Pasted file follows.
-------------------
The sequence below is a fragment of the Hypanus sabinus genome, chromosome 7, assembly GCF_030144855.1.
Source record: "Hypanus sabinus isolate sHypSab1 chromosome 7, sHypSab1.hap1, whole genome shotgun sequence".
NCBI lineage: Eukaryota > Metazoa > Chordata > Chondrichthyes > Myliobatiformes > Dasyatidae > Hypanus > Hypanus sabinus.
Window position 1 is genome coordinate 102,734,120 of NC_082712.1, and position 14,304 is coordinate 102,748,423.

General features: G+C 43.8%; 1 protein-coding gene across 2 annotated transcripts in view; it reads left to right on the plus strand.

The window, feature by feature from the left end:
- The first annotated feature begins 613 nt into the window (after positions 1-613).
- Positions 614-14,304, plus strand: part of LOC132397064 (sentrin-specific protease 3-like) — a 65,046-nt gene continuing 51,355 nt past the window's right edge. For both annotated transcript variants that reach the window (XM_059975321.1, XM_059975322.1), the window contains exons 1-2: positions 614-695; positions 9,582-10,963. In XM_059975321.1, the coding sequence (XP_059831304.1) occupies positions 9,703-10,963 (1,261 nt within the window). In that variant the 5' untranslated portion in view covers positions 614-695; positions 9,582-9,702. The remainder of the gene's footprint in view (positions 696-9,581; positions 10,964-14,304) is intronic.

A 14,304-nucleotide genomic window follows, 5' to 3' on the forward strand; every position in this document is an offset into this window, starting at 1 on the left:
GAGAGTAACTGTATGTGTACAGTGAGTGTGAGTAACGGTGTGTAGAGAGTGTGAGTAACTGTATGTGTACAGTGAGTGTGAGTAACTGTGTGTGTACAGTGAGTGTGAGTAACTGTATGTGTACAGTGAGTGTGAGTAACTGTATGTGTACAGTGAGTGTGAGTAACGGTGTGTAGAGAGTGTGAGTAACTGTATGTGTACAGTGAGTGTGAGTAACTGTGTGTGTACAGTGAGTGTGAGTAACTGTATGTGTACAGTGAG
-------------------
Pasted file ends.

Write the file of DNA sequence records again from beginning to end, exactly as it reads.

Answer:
The sequence below is a fragment of the Hypanus sabinus genome, chromosome 7, assembly GCF_030144855.1.
Source record: "Hypanus sabinus isolate sHypSab1 chromosome 7, sHypSab1.hap1, whole genome shotgun sequence".
NCBI lineage: Eukaryota > Metazoa > Chordata > Chondrichthyes > Myliobatiformes > Dasyatidae > Hypanus > Hypanus sabinus.
Window position 1 is genome coordinate 102,734,120 of NC_082712.1, and position 14,304 is coordinate 102,748,423.

General features: G+C 43.8%; 1 protein-coding gene across 2 annotated transcripts in view; it reads left to right on the plus strand.

The window, feature by feature from the left end:
- The first annotated feature begins 613 nt into the window (after positions 1-613).
- Positions 614-14,304, plus strand: part of LOC132397064 (sentrin-specific protease 3-like) — a 65,046-nt gene continuing 51,355 nt past the window's right edge. For both annotated transcript variants that reach the window (XM_059975321.1, XM_059975322.1), the window contains exons 1-2: positions 614-695; positions 9,582-10,963. In XM_059975321.1, the coding sequence (XP_059831304.1) occupies positions 9,703-10,963 (1,261 nt within the window). In that variant the 5' untranslated portion in view covers positions 614-695; positions 9,582-9,702. The remainder of the gene's footprint in view (positions 696-9,581; positions 10,964-14,304) is intronic.

A 14,304-nucleotide genomic window follows, 5' to 3' on the forward strand; every position in this document is an offset into this window, starting at 1 on the left:
GAGAGTAACTGTATGTGTACAGTGAGTGTGAGTAACGGTGTGTAGAGAGTGTGAGTAACTGTATGTGTACAGTGAGTGTGAGTAACTGTGTGTGTACAGTGAGTGTGAGTAACTGTATGTGTACAGTGAGTGTGAGTAACTGTATGTGTACAGTGAGTGTGAGTAACGGTGTGTAGAGAGTGTGAGTAACTGTATGTGTACAGTGAGTGTGAGTAACTGTGTGTGTACAGTGAGTGTGAGTAACTGTATGTGTACAGTGAG